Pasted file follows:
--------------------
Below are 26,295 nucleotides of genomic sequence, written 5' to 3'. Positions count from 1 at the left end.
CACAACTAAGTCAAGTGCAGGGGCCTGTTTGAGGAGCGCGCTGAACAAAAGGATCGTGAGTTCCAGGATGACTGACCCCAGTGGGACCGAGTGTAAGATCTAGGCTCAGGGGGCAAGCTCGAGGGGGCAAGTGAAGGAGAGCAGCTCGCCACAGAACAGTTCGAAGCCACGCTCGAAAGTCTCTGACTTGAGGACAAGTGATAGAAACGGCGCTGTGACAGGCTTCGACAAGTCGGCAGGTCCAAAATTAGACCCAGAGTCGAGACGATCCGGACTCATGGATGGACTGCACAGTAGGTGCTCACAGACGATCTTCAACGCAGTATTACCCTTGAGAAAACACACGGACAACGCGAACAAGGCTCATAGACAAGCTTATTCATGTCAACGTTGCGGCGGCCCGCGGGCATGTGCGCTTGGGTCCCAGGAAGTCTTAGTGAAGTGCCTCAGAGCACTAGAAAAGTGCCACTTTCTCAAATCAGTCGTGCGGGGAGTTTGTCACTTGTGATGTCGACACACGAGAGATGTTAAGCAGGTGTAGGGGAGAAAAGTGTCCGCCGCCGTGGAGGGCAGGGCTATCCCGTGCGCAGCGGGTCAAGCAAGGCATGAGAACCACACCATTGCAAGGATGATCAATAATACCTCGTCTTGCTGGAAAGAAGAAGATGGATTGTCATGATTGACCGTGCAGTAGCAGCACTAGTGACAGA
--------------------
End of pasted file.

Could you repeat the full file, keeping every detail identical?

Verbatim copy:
Below are 26,295 nucleotides of genomic sequence, written 5' to 3'. Positions count from 1 at the left end.
CACAACTAAGTCAAGTGCAGGGGCCTGTTTGAGGAGCGCGCTGAACAAAAGGATCGTGAGTTCCAGGATGACTGACCCCAGTGGGACCGAGTGTAAGATCTAGGCTCAGGGGGCAAGCTCGAGGGGGCAAGTGAAGGAGAGCAGCTCGCCACAGAACAGTTCGAAGCCACGCTCGAAAGTCTCTGACTTGAGGACAAGTGATAGAAACGGCGCTGTGACAGGCTTCGACAAGTCGGCAGGTCCAAAATTAGACCCAGAGTCGAGACGATCCGGACTCATGGATGGACTGCACAGTAGGTGCTCACAGACGATCTTCAACGCAGTATTACCCTTGAGAAAACACACGGACAACGCGAACAAGGCTCATAGACAAGCTTATTCATGTCAACGTTGCGGCGGCCCGCGGGCATGTGCGCTTGGGTCCCAGGAAGTCTTAGTGAAGTGCCTCAGAGCACTAGAAAAGTGCCACTTTCTCAAATCAGTCGTGCGGGGAGTTTGTCACTTGTGATGTCGACACACGAGAGATGTTAAGCAGGTGTAGGGGAGAAAAGTGTCCGCCGCCGTGGAGGGCAGGGCTATCCCGTGCGCAGCGGGTCAAGCAAGGCATGAGAACCACACCATTGCAAGGATGATCAATAATACCTCGTCTTGCTGGAAAGAAGAAGATGGATTGTCATGATTGACCGTGCAGTAGCAGCACTAGTGACAGA